Vitamin K 2-7, Calcium Carbonate, Calcitriol, Boron & Zinc medication is used to prevent or treat low blood calcium levels in people who do not get enough calcium from their diets. It may be used to treat conditions caused by low calcium levels such as bone loss (osteoporosis), weak bones (osteomalacia/rickets), decreased activity of the parathyroid gland (hypoparathyroidism), and a certain muscle disease (latent tetany). It may also be used in certain patients to make sure they are getting enough calcium (e.g., women who are pregnant, nursing, or postmenopausal, people taking certain medications such as phenytoin, phenobarbital, or prednisone).Calcium plays a very important role in the body. It is necessary for normal functioning of nerves, cells, muscle, and bone. If there is not enough calcium in the blood, then the body will take calcium from bones, thereby weakening bones.

Indications:

Osteoporosis

Osteoporosis and low bone mass are currently estimated to be a major public health threat, The most recent definition of osteoporosis is a disease characterized by loss of bone mass, accompanied by micro architectural deterioration of bone tissue, which leads to an unacceptable increase in the risk of skeletal failure; the micronutrients of greatest importance are calcium and vitamin D. Calcium has been shown to have beneficial effects on bone mass at all ages, although the results are not always consistent. Throughout the life cycle the skeleton requires optimum development and maintenance of its integrity to prevent fracture. Bones break because the loads placed on them exceed the ability of the bone to absorb the energy involved.

Adequate nutrition plays a major role in the prevention and treatment of osteoporosis; the nutrients of greatest importance are calcium and vitamin D.Numerous studies have shown that higher calcium intake at various ages are associated with higher bone mineral density compared with the bone mass of those with lower calcium intakes. In older postmenopausal women, the benefits of vitamin D and calcium supplementation in preventing bone loss, decreasing bone turnover, and decreasing non vertebral fractures are clear.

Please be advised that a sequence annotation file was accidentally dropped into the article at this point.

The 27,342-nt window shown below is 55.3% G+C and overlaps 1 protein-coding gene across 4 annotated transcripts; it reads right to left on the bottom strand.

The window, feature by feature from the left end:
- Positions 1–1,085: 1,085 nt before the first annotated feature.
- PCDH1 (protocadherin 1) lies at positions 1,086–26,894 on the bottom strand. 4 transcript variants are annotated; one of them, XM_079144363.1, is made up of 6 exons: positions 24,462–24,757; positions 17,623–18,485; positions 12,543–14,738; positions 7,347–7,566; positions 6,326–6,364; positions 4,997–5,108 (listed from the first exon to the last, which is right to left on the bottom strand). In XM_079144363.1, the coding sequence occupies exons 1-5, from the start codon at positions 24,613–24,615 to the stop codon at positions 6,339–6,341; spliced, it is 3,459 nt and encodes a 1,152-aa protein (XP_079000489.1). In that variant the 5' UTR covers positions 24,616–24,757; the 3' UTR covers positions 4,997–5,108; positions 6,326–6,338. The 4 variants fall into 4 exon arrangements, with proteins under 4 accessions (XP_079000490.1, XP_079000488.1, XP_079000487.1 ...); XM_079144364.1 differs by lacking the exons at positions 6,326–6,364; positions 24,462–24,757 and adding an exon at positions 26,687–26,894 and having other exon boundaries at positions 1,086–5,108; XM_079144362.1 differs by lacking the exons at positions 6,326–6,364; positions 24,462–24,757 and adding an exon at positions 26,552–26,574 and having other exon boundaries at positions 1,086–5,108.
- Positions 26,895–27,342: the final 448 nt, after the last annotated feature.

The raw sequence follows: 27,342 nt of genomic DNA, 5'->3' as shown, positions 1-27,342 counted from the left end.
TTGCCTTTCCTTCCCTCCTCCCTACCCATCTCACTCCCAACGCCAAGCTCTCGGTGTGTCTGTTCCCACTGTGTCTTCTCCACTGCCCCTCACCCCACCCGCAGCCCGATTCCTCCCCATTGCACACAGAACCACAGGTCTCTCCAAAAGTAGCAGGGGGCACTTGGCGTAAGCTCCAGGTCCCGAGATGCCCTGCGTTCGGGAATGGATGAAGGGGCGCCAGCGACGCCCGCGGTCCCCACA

An inadequate intake of either calcium, vitamin D, or both will influence calcium-regulating hormones. A deficiency of either calcium or vitamin D will result in reduced calcium absorption and a lower concentration of circulating ionized calcium. When this occurs, parathyroid hormone (PTH) secretion is stimulated and there is a resulting increase in PTH levels. The cumulative effect of higher PTH levels, secondary to poor calcium and vitamin D nutrition (secondary hyperparathyroidism), is an increase in bone remodeling leading to significant loss of bone and an increased fracture risk. Vitamin D supplementation, often in combination with calcium, appears to reduce the degree of secondary hyperparathyroidism associated with poor nutrition.

Mechanism of Action:
Vitamin K2 is further of two types; The two subtypes most studied are menaquinone-4 (menatetrenone, MK-4) and menaquinone-7 (MK-7). Menaquinone-7 (MK-7) is different from MK-4 in that it is not produced by human tissue. MK-7 consumption has been shown to reduce the risk of bone fractures and cardiovascular disorders that are crucial health issues worldwide.
Calcium carbonate is converted to Calcium chloride by gastric hydrochloric acid in stomach. 39% of Calcium is absorbed from 0.5 - 1.4 gm dose of Calcium Carbonate, Calcium as such prevents bone loss in postmenopausal women and is associated with a modest reduction in fracture risk. Adequate Zinc is required for normal growth and tissue repair.20% to 30% of dietary Zinc is absorbed from the GI tract.
Calcitriol stimulates intestinal absorption of Calcium. It exerts negative feedback control on the parathyroid gland through both direct and indirect mechanisms. It directly inhibits Parathyroid hormone (PTH) secretion and indirectly it increases serum Ca+ which has negative effect on PTH secretion.
Boron supplementation markedly reduces the urinary excretion of calcium and magnesium; the depression seemed more marked when dietary magnesium was low. Boron supplementation depressed the urinary excretion of phosphorus by the low-magnesium, but not by the adequate-magnesium, women.

Pharmacology:

Pharmacodynamic:
Vitamin K2 7 is useful in formation of bones, calcitriol increases the absorption of calcium, and calcium in same preparation is an advantage for increased calcium levels. Zinc too helps in bone formation; adequate zinc is required for tissue growth and repair. Boron decreases the urinary excretion of calcium and calcitriol; it also helps in bone mineralization.

Pharmacokinetic: